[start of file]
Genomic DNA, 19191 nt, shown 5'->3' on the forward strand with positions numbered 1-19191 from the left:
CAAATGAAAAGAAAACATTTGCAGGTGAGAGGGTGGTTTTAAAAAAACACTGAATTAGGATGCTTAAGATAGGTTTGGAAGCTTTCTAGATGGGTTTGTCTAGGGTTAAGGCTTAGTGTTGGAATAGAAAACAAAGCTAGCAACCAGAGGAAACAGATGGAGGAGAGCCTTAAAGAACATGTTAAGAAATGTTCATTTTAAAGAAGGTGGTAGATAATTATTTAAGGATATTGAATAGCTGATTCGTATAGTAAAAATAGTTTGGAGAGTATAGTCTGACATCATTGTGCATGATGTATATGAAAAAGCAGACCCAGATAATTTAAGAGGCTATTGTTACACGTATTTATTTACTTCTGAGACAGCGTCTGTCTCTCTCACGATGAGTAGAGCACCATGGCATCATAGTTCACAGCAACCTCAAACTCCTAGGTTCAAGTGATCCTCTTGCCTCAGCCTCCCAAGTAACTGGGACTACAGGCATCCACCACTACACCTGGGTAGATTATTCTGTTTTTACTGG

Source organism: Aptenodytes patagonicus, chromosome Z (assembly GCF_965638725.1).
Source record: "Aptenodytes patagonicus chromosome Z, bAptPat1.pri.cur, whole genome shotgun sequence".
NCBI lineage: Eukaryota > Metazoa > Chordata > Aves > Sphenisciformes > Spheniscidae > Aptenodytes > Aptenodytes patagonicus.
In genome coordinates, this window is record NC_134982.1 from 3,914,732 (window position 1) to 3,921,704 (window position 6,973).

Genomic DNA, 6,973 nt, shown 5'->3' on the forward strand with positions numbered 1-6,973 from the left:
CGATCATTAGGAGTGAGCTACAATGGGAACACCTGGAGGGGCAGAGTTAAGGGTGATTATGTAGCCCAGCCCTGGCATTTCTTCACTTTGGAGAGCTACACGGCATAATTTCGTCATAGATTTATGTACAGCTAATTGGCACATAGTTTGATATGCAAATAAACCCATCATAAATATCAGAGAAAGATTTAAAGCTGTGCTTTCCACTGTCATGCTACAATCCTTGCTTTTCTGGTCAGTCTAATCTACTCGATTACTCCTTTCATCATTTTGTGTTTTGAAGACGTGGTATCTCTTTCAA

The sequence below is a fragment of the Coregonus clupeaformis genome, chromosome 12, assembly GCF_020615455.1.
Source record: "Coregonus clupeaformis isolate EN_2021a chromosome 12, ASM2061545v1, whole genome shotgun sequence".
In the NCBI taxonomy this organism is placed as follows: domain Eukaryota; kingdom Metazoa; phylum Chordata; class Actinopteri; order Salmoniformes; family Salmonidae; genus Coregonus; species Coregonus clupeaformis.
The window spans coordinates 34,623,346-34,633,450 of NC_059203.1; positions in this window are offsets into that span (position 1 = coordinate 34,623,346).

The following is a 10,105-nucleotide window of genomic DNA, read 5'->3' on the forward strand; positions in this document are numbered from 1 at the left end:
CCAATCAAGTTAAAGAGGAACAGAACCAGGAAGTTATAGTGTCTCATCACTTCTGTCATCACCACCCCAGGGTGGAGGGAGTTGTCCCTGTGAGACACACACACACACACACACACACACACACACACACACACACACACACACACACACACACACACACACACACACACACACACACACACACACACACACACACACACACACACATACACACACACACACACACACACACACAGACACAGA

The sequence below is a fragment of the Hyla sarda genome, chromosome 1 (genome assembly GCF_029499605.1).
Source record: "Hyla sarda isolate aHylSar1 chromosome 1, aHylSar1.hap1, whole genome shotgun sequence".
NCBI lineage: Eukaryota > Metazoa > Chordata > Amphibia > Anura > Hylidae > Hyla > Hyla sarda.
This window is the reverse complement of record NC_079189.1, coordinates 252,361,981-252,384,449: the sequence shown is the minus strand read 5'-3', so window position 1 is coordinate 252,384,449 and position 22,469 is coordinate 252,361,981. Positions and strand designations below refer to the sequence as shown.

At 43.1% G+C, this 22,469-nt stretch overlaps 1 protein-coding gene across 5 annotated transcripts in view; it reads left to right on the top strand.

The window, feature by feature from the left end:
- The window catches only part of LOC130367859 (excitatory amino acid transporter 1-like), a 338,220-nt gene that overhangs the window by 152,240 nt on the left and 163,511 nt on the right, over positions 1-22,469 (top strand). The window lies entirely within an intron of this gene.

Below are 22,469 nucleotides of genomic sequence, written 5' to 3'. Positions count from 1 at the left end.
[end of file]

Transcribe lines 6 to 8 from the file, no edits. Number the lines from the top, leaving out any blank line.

In genome coordinates, this window is record NC_134982.1 from 3,914,732 (window position 1) to 3,921,704 (window position 6,973).

Genomic DNA, 6,973 nt, shown 5'->3' on the forward strand with positions numbered 1-6,973 from the left:
CGATCATTAGGAGTGAGCTACAATGGGAACACCTGGAGGGGCAGAGTTAAGGGTGATTATGTAGCCCAGCCCTGGCATTTCTTCACTTTGGAGAGCTACACGGCATAATTTCGTCATAGATTTATGTACAGCTAATTGGCACATAGTTTGATATGCAAATAAACCCATCATAAATATCAGAGAAAGATTTAAAGCTGTGCTTTCCACTGTCATGCTACAATCCTTGCTTTTCTGGTCAGTCTAATCTACTCGATTACTCCTTTCATCATTTTGTGTTTTGAAGACGTGGTATCTCTTTCAA